Never before has a vaccine been developed with such urgency. Never before have the stakes been so high. And never before has the media climate been so polarized and chaotic.
According to a recent survey by Pew Research, only 29% of American adults say they "definitely" plan to get a vaccine. This does not bode well for goals of reaching "herd immunity." It is not yet clear what the threshold of immunization is for Covid-19, but for most diseases, it ranges from 70-90% of the population.
In marketing terms, this means that we have to find a way to expand the core market for any vaccine by over threefold (from 29% to 90%).
How can we do that in the face of widespread skepticism and democratized disinformation saturating the media landscape?
We can start by naming the enemy: fear and mistrust. The problem is not that Americans believe the virus is going to magically disappear. 71% say that "the worst is still to come," nearly as many as held that view in April.
Nor is it that people view the virus as a remote threat. More than half of all US adults now know someone who either was hospitalized or died from Covid-19. Among African-Americans, the number is even higher at 71%, and yet African-Americans are among the least likely to say that they will get a vaccine.
The Pew research data makes it clear that Americans fully understand the magnitude of the threat and, in many cases, have even been personally touched by the disease. But many of them are more afraid of the cure.
There is a tendency among cultural elites—the vast majority of whom have no concerns about the vaccine—to dismiss such objections as naive, backwards, selfish, and plain stupid. This attitude is neither helpful nor accurate, and it cannot be allowed to inform any marketing campaigns designed to convince the general public of the safety and efficacy of the vaccine.
What’s needed is profound empathy and perspective-taking: the atomic substrate of all good marketing. Manufacturers, healthcare providers, and governmental agencies have to find a way to speak to skeptics directly and non-condescendingly. Using brute force techniques like social pressure, fear-mongering, shaming, and celebrity influencers will only backfire.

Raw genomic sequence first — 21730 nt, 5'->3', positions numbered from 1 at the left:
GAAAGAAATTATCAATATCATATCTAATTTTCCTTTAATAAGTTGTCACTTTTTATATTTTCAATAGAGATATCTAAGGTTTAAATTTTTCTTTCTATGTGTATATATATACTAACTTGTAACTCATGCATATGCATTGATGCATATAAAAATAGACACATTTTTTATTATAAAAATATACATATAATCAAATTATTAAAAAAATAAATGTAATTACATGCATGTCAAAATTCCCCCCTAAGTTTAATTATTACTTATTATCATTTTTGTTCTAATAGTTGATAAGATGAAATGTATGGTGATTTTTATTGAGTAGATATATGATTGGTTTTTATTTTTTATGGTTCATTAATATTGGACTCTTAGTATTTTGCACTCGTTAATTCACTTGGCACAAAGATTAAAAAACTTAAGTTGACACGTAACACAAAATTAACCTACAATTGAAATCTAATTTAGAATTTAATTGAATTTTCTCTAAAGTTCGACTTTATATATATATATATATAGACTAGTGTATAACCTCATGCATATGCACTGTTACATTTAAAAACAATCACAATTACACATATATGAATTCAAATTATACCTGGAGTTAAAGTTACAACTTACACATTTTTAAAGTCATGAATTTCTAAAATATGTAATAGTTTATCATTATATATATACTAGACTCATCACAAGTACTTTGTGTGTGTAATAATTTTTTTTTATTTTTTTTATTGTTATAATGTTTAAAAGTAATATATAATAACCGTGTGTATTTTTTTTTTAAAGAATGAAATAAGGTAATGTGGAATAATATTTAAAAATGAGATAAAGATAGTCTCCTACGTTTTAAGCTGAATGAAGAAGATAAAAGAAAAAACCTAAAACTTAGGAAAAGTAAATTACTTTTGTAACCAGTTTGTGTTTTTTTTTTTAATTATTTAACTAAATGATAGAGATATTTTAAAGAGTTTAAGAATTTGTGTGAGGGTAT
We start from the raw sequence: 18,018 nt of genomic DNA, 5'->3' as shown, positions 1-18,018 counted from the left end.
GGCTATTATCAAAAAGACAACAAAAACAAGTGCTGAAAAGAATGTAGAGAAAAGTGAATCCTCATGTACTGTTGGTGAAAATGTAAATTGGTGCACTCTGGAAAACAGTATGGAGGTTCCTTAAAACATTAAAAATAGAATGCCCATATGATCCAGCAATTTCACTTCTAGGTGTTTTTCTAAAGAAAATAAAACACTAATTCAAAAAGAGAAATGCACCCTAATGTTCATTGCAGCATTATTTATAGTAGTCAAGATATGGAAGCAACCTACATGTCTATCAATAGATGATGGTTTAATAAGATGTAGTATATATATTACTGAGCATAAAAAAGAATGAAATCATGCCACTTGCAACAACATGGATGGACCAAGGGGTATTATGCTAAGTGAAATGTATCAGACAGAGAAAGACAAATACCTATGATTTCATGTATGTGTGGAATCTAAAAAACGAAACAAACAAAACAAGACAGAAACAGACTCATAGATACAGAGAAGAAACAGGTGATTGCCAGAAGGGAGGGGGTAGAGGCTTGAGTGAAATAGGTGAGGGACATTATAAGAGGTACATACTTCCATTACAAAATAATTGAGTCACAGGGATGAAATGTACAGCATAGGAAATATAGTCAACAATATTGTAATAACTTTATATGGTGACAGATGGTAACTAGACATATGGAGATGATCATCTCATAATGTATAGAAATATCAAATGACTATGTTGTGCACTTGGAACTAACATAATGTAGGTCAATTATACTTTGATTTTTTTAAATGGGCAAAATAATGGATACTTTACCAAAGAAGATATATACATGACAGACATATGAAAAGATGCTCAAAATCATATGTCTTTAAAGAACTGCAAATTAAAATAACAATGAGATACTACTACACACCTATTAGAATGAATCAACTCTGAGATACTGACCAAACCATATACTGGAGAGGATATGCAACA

In performance marketing terms, we are starting with near 100% Awareness. Virtually everyone is aware of the disease and the coming vaccine. That’s the good news. The next level down, Interest, is also fully loaded. It is mid- and bottom-of-funnel, at the Intent and Evaluation stages, where things start to get tricky.
The core market—the 29% who "definitely" intend to get the vaccine—will likely drop straight through to Conversion: scheduling an appointment to get the first vaccine. But for the 71% of the population in the skeptical category, there is enormous risk of "leaking" out of the funnel. Here, marketers must directly address core concerns around trust in the vaccine development process (e.g. "was it too rushed?" "have safety protocols been properly observed, do we fully understand side effects, etc.) and perceptions around their own levels of risk.
The good news is that the Pew research shows that many of those who are skeptical about the vaccine are, in fact, persuadable if marketers address those core concerns.
Bill Gates—now known as much for his work in vaccine development as for his extraordinary contributions to digital technology—once said "Content is King." The digital age was in its infancy when he said it, but 25 years later and it is still as true as it was the day he spoke it. It has always been true. It will always be true. We are, at root, storytelling creatures. So much so, that the proliferation and democratization of media has spawned countless narratives about politics, faith, art, love, and the very meaning of life. Countless versions of the truth, around which people gather as if before the communal fire. The challenge for those who would undertake the biggest marketing challenge in human history is to go to each of those tribes with empathy and to tell the story of Covid-19 and the vaccine respectfully, in native tongues.
Targeted content, not sloganeering or awareness campaigns, is the way forward.